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Charlotte Amalie
Friday, May 27, 2022
HomeNewsLocal newsV.I. Legislature Raising Minimum Wage to $10.50

V.I. Legislature Raising Minimum Wage to $10.50

The minimum wage for workers in the USVI will increase by quick steps to $10.50 per hour by Jan. 1, 2017, and then be set by the currently defunct V.I. Wage Board, if a bill sent on for a final vote Thursday is enacted into law.

The bill [Bill 31-0236] sponsored by Sen. Jean Forde would increase the minimum wage to $8.35 per hour within several months of enactment, then again to $9.50 per hour by the end of 2016, and to $10.50 per hour by the end of 2017.

The legislation also urges Gov. Kenneth Mapp to appoint nominees to revive the V.I. Wage Board, which has been defunct since the 1990s.

As originally drafted, the bill also included provisions to sharply increase the minimum wage for tipped employees. Under current U.S. and V.I. law, tipped employees can be paid 30 percent of the federal $7.25 minimum wage. But employees must receive at least minimum wage including their tips. The bill would have increased tipped employee pay in stages to 70 percent of minimum wages by 2019.

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Lisa Hamilton, speaking for the St. Croix Hotel and Tourism Association and attorney Bennet Chan, representing an array of St. Thomas restaurants, argued that tipped employees routinely receive much more than minimum wage once tips are included and that increasing their pay was therefore unnecessary and more likely to reduce employment. They did not testify against raising the minimum wage overall. But they did oppose provisions to allow the V.I. Wage Board to set minimum wages in the future.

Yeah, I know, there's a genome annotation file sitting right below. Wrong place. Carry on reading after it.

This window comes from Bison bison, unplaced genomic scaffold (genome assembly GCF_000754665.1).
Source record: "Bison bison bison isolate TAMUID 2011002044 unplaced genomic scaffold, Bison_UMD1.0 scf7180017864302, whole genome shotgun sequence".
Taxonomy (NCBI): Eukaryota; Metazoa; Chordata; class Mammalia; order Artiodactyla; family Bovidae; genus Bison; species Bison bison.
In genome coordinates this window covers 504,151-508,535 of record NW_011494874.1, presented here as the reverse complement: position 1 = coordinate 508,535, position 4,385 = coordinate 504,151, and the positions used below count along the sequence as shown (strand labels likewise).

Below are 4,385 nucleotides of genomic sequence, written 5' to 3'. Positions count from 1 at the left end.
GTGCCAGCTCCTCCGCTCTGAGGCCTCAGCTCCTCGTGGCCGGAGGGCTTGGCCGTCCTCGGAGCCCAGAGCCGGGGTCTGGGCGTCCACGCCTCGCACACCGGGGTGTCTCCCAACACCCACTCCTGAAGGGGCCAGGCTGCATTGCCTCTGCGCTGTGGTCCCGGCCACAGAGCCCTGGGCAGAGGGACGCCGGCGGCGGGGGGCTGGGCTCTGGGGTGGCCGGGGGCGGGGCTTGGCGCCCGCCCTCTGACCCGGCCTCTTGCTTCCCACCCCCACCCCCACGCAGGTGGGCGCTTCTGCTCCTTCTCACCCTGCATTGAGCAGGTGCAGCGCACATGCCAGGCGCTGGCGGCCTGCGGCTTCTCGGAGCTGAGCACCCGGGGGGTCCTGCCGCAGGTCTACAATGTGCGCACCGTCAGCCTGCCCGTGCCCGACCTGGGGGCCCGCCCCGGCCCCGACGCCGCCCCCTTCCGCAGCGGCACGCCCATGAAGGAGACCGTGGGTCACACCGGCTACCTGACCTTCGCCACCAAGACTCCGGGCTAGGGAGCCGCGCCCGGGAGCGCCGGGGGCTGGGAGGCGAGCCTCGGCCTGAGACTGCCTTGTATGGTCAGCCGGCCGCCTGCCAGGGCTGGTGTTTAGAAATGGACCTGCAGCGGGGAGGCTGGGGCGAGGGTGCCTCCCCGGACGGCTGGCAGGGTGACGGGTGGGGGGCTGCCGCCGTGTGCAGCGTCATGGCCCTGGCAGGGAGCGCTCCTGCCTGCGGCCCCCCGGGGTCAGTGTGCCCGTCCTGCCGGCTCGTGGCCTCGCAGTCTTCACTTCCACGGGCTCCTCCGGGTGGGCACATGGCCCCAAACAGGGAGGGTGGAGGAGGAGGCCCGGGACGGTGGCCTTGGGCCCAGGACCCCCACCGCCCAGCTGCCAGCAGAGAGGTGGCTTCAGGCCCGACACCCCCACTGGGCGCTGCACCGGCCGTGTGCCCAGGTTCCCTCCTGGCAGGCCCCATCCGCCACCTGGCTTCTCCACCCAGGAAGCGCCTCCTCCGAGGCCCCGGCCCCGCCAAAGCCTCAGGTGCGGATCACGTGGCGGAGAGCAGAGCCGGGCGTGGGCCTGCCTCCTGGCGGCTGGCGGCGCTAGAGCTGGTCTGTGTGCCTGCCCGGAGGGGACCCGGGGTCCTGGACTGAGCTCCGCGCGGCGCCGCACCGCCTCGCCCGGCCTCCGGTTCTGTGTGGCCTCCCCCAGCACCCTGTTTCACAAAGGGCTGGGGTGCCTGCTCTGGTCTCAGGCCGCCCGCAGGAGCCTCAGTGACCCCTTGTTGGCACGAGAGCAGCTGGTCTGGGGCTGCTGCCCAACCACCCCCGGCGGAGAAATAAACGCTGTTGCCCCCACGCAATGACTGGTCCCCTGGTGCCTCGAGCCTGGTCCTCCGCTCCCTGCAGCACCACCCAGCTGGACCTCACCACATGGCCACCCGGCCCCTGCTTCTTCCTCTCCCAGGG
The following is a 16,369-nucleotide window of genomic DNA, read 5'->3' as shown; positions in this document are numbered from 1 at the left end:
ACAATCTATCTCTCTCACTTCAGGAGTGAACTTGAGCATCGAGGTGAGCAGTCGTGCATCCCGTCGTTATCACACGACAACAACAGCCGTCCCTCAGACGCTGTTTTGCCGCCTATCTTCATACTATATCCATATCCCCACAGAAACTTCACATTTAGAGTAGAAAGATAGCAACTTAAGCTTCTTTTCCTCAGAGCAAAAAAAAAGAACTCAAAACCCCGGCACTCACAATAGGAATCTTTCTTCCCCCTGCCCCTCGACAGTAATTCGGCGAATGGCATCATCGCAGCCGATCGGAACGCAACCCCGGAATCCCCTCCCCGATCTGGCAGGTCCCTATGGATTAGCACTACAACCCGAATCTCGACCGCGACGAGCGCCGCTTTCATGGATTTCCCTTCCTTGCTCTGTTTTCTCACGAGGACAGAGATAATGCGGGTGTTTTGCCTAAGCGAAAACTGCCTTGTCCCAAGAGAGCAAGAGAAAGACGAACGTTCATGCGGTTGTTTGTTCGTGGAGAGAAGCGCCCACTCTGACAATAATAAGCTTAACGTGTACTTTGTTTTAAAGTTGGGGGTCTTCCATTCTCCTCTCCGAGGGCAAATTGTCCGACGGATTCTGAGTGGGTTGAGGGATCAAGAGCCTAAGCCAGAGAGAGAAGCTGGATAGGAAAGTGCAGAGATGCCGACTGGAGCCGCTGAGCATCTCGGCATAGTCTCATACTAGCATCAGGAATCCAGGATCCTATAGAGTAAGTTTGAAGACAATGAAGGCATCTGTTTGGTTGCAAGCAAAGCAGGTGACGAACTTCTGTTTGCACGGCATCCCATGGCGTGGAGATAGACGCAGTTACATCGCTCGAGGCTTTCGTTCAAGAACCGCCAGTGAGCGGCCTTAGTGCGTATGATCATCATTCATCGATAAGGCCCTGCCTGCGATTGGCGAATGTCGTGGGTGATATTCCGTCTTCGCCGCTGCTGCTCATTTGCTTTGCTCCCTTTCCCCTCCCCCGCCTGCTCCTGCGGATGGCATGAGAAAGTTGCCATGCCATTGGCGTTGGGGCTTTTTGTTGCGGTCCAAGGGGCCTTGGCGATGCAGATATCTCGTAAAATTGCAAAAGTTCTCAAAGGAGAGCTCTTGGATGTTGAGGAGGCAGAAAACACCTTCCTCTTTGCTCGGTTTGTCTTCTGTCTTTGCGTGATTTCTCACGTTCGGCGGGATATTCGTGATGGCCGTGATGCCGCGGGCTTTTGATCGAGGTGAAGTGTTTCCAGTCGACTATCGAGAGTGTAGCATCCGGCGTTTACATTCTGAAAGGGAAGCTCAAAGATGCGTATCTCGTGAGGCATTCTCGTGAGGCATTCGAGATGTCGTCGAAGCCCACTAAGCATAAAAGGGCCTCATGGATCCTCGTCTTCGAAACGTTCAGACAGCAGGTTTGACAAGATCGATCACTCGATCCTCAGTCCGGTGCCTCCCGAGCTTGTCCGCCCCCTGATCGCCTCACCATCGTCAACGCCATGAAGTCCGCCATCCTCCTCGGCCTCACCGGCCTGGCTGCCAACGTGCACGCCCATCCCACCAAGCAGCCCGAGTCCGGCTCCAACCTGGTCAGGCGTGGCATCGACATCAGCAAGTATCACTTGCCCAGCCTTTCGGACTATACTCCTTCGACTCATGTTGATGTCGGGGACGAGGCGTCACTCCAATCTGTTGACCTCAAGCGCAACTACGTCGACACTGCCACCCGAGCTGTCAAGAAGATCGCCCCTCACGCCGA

Several senators said they would support the bill but wanted to keep a close watch to see if it hurt employment.

"I don’t want to be pessimistic," Sen. Novelle Francis said, but added he was "concerned about the economy of St. Croix" and wants to check back in a year and see "that it doesn’t drive any businesses out of business in the future."

Sen. Nereida "Nellie" Rivera-O’Reilly said raising the minimum wage may not cost jobs at all because employees may "improve employee morale, which means they come to work. They look forward to being there. It builds camaraderie and this team mentality that is critical to the success of any business."

Forde asked what the minimum wage in Aruba was. Hamilton said she would have to check.

"I just did and it is $12.60," Forde said.

Senators amended the bill to remove the increased percentage for tipped employees and to make it take effect 90 days from its enactment.

Voting to send the bill on to the Senate floor were Forde, Francis, Rivera-O’Reilly and Sen. Kenneth Gittens. Sen. Janette Millin Young abstained. Sens. Justin Harrigan and Neville James were absent.

The committee voted to temporarily hold a bill on unifying the judiciary branch as one entity managed by the Supreme Court so that members could question Superior Court Presiding Judge Michael Dunston. Dunston read testimony Thursday but said he had to leave to catch a flight and so would not be able to answer questions.

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